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It’s Time to Renew Your License! For Fastest Service, Renew Online

Get ready! Get set! Renew! It’s time once again to renew your real estate license. To help you do so quickly and conveniently, the Commission’s Web site, www.ncrec.gov, will be available for online renewing starting May 15.

The annual fee for the 2010-11 license remains at $40, one of the lowest in the nation, and is payable using MasterCard, Visa or Discover Card.

To renew online, log in at the Web site and go to Renew/Reinstate and enter your license number and PIN (personal identification number). Unless changed, your PIN will be the last four digits of your Social Security number, which you should have already provided the Commission.

Once your renewal is accepted, you will receive a confirmation to print and retain for your records. While online, update your email, fax and residence addresses, if needed.

The deadline for renewal is midnight, June 30 (EDT). If you renew by mail, your renewal must be received by the Commission on or before that date.

If you miss the deadline, your license will expire effective July 1 and you must pay a $55 fee to reinstate it prior to December 31. After that date a new application, background report, and fee are required. You may also be required to complete additional education or pass the examination at the time of reinstatement.

It’s a good idea while on the Commission Web site to check your continuing education and postlicensing credit information to be certain they are correct.

Allow 15 days for any CE credits to be reflected. The CE credits displayed on the label of this Real Estate Bulletin are those posted about two to three weeks prior to its arrival. Those posted on the Web site will be more current.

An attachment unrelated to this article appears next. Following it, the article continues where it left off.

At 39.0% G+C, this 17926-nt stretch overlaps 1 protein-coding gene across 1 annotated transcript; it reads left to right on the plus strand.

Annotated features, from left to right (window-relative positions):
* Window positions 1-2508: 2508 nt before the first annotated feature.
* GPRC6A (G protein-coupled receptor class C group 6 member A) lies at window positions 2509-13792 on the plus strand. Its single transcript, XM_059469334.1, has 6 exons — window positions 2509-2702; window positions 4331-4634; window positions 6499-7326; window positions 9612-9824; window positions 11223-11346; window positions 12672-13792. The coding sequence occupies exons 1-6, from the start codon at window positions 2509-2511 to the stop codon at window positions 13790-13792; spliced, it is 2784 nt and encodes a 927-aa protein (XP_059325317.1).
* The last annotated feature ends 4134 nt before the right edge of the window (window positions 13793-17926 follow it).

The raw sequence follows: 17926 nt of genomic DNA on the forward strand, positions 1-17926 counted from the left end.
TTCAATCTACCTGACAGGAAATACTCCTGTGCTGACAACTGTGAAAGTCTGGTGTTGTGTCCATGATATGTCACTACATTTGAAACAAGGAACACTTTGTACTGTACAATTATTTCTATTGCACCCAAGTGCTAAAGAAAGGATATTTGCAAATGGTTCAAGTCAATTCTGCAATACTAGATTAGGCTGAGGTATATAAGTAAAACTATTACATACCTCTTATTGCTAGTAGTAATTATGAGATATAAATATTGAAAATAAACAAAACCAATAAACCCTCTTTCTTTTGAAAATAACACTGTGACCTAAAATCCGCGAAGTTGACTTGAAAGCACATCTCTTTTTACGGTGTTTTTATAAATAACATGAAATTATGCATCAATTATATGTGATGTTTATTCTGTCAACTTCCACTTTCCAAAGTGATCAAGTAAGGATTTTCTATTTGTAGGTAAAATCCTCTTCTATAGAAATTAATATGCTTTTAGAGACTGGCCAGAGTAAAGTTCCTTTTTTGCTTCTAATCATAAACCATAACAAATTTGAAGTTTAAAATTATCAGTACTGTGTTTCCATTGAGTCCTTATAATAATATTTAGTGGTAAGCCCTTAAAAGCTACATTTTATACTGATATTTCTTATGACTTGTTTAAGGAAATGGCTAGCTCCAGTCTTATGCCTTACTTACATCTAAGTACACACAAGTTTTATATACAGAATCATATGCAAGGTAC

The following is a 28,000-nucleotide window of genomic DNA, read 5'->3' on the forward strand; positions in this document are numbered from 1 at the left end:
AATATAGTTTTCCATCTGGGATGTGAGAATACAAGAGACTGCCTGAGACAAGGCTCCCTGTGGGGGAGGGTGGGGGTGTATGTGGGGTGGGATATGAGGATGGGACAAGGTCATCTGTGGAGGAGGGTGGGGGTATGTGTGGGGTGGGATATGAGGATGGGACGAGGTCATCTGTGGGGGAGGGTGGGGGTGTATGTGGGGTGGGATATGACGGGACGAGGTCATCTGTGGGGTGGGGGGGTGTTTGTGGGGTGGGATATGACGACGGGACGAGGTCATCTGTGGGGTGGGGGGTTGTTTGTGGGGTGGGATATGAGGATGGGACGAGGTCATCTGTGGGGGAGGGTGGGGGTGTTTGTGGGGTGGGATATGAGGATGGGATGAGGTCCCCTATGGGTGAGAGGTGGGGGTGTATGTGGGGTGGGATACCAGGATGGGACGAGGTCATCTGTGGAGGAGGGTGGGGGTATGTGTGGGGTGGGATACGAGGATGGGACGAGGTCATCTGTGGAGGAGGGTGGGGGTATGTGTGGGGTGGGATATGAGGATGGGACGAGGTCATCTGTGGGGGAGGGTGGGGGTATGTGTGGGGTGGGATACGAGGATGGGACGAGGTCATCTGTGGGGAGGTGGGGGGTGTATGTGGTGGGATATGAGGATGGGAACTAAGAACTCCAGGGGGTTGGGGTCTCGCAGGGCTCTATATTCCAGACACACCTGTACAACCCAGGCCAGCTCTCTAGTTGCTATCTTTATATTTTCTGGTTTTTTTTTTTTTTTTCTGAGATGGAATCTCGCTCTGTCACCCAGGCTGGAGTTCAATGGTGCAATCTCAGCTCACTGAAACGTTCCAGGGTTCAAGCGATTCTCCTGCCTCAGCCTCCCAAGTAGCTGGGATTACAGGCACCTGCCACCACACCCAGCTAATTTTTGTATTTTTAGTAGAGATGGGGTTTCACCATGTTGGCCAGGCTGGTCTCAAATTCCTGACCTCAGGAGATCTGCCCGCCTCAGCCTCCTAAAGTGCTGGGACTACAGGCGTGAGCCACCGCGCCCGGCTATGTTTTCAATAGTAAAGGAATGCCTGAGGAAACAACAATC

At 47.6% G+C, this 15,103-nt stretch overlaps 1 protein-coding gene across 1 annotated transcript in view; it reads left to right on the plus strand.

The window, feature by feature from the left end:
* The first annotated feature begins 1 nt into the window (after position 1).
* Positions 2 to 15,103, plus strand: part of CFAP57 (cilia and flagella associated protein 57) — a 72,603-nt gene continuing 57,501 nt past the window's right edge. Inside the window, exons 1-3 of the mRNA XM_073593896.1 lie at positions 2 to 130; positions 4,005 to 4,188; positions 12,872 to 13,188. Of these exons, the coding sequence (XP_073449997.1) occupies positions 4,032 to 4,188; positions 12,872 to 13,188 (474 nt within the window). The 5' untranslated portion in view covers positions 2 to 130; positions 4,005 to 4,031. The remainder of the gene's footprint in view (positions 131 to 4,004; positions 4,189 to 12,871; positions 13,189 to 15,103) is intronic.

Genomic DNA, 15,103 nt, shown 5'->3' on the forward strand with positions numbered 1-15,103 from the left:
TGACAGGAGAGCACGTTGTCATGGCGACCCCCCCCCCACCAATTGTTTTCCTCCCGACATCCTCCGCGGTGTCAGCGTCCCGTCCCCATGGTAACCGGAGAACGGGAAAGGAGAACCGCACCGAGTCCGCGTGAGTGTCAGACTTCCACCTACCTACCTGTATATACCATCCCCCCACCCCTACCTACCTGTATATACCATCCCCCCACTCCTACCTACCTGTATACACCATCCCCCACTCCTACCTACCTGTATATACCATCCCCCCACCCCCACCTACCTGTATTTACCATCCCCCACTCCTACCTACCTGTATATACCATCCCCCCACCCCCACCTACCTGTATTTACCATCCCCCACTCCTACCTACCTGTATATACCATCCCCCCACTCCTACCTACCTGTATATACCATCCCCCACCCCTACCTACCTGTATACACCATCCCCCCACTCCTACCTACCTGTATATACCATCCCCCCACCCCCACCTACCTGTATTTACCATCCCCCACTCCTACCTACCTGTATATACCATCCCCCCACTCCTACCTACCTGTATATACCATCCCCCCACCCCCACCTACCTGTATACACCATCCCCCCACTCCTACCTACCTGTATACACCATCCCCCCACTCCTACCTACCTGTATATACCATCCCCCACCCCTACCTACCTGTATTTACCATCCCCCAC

Is your continuing education complete? You need eight hours, four of which are the mandatory, annual Update Course.

If your CE is not complete, you have until June 10 to make the deadline. No CE classes are given from June 11 through June 30. Incomplete CE results in a change in your “active” license status to “inactive” on July 1.

This article came from the May 2010-Vol41-1 edition of the bulletin.

Staff Update

Janet B. Thoren has assumed the position of Assistant Director, Legal Counsel, Legal Services Division.  She was formerly Chief Deputy Legal Counsel,

Charlene D. Moody has assumed the position of Chief Deputy Legal Counsel, Legal Services Division. She was formerly Deputy Legal Counsel.

This article came from the May 2010-Vol41-1 edition of the bulletin.


Rule Changes Effective July 1, 2010

Following are changes in Commission rules that become effective July 1, 2010:

• Amend question #15 on the Residential Property Disclosure Form for home sellers to disclose whether their properties are affected by commercial, industrial, or military noise, odor, smoke, etc.;

• Allow postponement and completion of continuing education, Broker-in-Charge, and postlicensing courses, and the payment of license renewal fees for brokers and renewal of licensure/approval for brokers and instructors who are members of the United States armed forces serving in combat or in presidentially-declared disaster areas; and

•  Clarify when and under what circumstances students in the Broker-in-Charge Course and in all continuing education courses may be absent during the scheduled classroom hours and still receive continuing education credit for attending the course.

This article came from the May 2010-Vol41-1 edition of the bulletin.

Reminder to QB’s, BIC’s Renew Licenses of Firm and Brokers

Are you a qualifying broker and/or broker-in-charge? Just a few minutes on the Commission’s Web site, www.ncrec.gov, will save you many hours of catch-up and correction and spare you a significant negative impact on your business during this license renewal period.

Qualifying brokers are responsible for the firm’s license along with their own. Brokers-in-charge must see that all agents associated with the firm have renewed between May 15 and June 30 and have completed their CE by June 10.